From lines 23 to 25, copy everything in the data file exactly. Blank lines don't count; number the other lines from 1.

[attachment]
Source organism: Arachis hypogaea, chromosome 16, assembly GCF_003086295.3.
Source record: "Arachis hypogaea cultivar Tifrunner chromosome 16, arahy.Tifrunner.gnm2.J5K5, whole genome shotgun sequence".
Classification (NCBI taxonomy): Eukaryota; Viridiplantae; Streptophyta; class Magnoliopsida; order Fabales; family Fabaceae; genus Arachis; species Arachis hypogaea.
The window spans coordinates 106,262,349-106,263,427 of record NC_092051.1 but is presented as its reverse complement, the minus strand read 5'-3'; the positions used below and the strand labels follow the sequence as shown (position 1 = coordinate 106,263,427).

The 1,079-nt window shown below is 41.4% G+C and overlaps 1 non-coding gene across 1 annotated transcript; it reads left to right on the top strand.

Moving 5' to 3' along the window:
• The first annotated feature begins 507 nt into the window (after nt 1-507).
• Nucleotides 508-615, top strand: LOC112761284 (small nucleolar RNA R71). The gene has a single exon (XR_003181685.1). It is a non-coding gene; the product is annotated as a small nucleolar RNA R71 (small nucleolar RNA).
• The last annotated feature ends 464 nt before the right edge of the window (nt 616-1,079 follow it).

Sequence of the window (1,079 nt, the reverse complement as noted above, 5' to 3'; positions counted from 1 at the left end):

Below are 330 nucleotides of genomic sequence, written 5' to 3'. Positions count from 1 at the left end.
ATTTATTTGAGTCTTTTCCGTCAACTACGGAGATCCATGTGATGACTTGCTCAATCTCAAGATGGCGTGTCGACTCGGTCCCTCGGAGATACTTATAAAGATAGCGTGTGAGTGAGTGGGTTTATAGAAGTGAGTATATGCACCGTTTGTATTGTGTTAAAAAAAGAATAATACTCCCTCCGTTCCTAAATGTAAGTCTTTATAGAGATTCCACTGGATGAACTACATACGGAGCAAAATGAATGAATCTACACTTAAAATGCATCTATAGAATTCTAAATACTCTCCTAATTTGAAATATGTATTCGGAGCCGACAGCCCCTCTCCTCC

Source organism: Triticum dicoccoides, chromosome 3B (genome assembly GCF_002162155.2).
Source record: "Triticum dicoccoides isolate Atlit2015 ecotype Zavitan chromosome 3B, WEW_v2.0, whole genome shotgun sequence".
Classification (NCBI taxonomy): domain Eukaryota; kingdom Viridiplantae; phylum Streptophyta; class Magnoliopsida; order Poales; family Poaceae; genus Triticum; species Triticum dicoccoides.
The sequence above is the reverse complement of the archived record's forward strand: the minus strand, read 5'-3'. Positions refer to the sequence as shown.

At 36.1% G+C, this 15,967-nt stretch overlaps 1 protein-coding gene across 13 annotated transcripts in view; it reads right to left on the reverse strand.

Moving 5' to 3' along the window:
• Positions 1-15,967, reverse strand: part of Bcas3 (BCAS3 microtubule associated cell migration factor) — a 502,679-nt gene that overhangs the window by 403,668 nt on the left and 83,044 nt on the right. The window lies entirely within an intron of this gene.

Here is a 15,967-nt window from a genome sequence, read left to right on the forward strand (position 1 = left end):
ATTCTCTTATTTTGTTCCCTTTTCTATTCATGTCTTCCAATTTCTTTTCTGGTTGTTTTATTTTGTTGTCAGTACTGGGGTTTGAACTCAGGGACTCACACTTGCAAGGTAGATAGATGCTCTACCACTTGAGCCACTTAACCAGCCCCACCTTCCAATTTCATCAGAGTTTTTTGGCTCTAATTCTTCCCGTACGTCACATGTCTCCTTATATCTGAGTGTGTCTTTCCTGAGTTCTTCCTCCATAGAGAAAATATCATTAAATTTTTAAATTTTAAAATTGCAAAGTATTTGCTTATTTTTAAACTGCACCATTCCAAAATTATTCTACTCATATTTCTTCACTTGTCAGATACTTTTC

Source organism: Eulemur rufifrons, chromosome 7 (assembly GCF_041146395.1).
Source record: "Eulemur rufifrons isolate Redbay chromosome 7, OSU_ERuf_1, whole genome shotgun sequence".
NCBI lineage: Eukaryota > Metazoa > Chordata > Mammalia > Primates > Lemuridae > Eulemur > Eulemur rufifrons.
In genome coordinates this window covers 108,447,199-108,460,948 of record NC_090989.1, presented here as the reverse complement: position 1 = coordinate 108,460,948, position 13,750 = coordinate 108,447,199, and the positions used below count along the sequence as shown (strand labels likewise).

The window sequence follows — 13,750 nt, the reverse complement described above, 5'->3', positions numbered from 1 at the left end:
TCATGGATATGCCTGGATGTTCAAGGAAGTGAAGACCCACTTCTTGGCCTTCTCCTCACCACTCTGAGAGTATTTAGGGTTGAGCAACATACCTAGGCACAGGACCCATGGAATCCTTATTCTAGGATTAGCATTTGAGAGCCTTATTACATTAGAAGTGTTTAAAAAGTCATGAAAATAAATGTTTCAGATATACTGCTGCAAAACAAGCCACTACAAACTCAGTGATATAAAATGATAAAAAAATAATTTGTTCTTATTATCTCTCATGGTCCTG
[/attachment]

Source record: "Eulemur rufifrons isolate Redbay chromosome 7, OSU_ERuf_1, whole genome shotgun sequence".
NCBI lineage: Eukaryota > Metazoa > Chordata > Mammalia > Primates > Lemuridae > Eulemur > Eulemur rufifrons.
In genome coordinates this window covers 108,447,199-108,460,948 of record NC_090989.1, presented here as the reverse complement: position 1 = coordinate 108,460,948, position 13,750 = coordinate 108,447,199, and the positions used below count along the sequence as shown (strand labels likewise).